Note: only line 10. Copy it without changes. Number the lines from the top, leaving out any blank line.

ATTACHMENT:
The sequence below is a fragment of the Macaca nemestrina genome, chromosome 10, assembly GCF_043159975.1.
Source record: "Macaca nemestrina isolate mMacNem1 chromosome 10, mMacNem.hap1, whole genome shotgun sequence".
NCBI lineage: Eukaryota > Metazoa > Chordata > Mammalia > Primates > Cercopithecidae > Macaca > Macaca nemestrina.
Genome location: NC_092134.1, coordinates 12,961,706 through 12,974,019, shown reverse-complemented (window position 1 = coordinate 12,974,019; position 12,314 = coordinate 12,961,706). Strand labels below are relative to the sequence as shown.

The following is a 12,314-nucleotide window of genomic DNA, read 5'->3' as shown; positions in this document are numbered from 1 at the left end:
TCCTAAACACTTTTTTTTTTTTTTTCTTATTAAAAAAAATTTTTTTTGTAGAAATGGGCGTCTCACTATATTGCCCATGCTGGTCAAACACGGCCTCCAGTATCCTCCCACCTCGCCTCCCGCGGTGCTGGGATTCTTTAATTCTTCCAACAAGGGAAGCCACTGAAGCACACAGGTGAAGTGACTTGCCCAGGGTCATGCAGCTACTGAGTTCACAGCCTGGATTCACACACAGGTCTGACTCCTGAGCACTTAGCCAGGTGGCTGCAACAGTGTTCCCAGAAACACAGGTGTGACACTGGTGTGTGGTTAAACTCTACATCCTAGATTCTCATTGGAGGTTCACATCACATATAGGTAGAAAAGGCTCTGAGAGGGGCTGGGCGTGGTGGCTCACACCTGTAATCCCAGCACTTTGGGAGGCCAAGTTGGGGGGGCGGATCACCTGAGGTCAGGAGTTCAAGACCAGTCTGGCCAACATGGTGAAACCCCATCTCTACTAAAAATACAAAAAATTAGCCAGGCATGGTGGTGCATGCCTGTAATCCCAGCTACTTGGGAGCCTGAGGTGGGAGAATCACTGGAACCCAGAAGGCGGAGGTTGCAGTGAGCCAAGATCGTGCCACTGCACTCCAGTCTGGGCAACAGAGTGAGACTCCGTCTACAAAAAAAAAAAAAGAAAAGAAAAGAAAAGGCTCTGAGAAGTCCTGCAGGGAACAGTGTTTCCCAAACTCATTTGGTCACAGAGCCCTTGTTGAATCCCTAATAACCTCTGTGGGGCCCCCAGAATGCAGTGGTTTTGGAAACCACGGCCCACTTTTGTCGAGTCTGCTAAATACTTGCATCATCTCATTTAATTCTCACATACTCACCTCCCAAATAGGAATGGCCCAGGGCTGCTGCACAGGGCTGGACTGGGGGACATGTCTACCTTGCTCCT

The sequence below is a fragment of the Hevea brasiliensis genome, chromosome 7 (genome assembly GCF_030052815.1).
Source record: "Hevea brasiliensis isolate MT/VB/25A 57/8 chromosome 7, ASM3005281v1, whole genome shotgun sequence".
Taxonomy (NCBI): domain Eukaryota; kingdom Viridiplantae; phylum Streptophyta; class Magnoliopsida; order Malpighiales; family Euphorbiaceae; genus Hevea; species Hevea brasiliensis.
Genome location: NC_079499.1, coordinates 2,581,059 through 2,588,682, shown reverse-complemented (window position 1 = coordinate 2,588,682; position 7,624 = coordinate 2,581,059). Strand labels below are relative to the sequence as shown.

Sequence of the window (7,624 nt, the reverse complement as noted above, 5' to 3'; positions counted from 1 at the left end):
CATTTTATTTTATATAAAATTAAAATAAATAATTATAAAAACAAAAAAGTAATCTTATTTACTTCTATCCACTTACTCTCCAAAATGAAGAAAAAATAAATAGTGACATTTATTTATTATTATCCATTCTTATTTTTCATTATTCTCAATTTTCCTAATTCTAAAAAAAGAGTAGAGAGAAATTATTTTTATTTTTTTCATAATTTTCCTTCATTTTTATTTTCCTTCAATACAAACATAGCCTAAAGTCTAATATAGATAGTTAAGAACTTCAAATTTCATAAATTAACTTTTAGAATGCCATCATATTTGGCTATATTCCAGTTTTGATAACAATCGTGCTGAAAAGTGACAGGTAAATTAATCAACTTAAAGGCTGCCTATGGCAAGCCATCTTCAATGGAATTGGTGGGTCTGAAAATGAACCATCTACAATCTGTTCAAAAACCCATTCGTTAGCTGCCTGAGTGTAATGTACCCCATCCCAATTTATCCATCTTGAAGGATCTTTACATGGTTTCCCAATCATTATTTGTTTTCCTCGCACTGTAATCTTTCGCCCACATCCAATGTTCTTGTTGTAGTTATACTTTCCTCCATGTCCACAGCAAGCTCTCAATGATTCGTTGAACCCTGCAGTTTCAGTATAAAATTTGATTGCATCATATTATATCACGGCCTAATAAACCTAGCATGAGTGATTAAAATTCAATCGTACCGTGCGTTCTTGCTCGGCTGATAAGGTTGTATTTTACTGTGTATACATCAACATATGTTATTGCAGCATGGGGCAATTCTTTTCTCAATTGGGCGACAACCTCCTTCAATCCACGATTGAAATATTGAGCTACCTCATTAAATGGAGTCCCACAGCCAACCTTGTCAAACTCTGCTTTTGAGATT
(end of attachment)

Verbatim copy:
Genome location: NC_079499.1, coordinates 2,581,059 through 2,588,682, shown reverse-complemented (window position 1 = coordinate 2,588,682; position 7,624 = coordinate 2,581,059). Strand labels below are relative to the sequence as shown.